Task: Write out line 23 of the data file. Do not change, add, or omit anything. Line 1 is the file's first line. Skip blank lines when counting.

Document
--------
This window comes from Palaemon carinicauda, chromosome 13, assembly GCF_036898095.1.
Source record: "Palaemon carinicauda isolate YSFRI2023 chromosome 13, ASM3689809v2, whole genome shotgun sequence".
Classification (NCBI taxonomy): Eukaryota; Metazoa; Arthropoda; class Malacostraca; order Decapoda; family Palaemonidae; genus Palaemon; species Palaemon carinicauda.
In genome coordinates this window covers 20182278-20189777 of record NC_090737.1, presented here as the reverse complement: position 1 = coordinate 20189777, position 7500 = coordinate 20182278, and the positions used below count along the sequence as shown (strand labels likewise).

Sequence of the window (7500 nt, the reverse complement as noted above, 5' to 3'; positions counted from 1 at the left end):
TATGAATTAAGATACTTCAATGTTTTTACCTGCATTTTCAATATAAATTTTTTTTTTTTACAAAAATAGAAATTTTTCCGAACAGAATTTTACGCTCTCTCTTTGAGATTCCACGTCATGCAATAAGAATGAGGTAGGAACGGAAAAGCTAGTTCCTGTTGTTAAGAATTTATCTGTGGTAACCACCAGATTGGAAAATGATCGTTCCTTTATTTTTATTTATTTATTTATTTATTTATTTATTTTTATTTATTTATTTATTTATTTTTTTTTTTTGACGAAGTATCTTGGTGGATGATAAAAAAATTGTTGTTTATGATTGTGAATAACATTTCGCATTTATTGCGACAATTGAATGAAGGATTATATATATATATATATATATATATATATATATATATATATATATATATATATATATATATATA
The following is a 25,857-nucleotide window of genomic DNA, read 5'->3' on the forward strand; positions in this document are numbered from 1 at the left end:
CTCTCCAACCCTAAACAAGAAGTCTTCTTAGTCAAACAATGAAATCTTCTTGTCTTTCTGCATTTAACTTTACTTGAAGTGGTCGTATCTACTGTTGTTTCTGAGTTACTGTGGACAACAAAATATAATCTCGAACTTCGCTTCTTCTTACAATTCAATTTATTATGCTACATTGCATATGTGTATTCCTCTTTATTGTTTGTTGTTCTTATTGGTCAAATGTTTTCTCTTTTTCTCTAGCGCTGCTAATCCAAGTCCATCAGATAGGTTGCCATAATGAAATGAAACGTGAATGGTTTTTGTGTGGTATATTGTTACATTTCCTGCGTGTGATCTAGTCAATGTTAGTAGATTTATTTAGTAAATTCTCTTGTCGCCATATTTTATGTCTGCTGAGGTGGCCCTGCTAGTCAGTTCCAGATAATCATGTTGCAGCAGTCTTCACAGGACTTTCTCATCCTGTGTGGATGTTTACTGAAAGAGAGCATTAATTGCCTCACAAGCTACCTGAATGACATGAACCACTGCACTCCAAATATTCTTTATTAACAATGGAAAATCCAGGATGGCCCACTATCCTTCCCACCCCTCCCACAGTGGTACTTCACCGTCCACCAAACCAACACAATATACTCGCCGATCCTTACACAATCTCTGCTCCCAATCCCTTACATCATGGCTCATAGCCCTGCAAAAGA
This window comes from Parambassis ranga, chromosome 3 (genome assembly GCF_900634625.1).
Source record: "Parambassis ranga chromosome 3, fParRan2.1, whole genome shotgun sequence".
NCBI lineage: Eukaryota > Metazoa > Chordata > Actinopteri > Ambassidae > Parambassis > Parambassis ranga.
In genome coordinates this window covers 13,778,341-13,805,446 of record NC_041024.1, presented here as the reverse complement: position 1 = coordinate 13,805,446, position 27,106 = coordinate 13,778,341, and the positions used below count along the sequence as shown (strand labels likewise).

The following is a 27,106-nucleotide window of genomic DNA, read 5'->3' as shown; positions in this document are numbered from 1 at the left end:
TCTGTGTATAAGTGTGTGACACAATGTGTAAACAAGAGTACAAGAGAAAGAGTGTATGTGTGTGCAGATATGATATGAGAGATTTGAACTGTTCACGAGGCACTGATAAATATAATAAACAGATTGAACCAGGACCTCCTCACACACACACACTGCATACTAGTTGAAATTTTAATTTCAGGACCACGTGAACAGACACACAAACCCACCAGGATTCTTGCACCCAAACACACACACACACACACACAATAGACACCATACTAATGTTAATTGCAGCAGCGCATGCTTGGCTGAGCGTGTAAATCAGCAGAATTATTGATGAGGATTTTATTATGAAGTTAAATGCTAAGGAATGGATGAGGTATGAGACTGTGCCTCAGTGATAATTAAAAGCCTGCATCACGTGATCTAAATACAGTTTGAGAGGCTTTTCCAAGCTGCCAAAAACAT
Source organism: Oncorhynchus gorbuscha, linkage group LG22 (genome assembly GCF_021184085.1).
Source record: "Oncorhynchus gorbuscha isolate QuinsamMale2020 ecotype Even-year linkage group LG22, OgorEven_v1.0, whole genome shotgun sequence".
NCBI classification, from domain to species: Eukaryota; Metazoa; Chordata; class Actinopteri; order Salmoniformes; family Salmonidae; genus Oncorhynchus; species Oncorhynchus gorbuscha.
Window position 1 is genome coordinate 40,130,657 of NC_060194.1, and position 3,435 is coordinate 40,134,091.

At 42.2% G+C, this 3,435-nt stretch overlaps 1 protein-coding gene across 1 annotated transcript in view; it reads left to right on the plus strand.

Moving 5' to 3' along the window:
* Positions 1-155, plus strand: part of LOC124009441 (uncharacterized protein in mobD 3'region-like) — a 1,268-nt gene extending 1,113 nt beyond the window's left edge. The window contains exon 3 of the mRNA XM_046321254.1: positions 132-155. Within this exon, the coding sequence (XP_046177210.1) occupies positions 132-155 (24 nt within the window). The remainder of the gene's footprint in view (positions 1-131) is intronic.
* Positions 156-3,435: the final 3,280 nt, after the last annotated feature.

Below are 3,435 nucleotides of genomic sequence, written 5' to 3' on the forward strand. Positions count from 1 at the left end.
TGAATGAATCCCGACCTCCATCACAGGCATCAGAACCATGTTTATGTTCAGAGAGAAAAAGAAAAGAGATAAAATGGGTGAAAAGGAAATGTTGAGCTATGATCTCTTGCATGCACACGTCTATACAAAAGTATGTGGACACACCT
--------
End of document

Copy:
Below are 3,435 nucleotides of genomic sequence, written 5' to 3' on the forward strand. Positions count from 1 at the left end.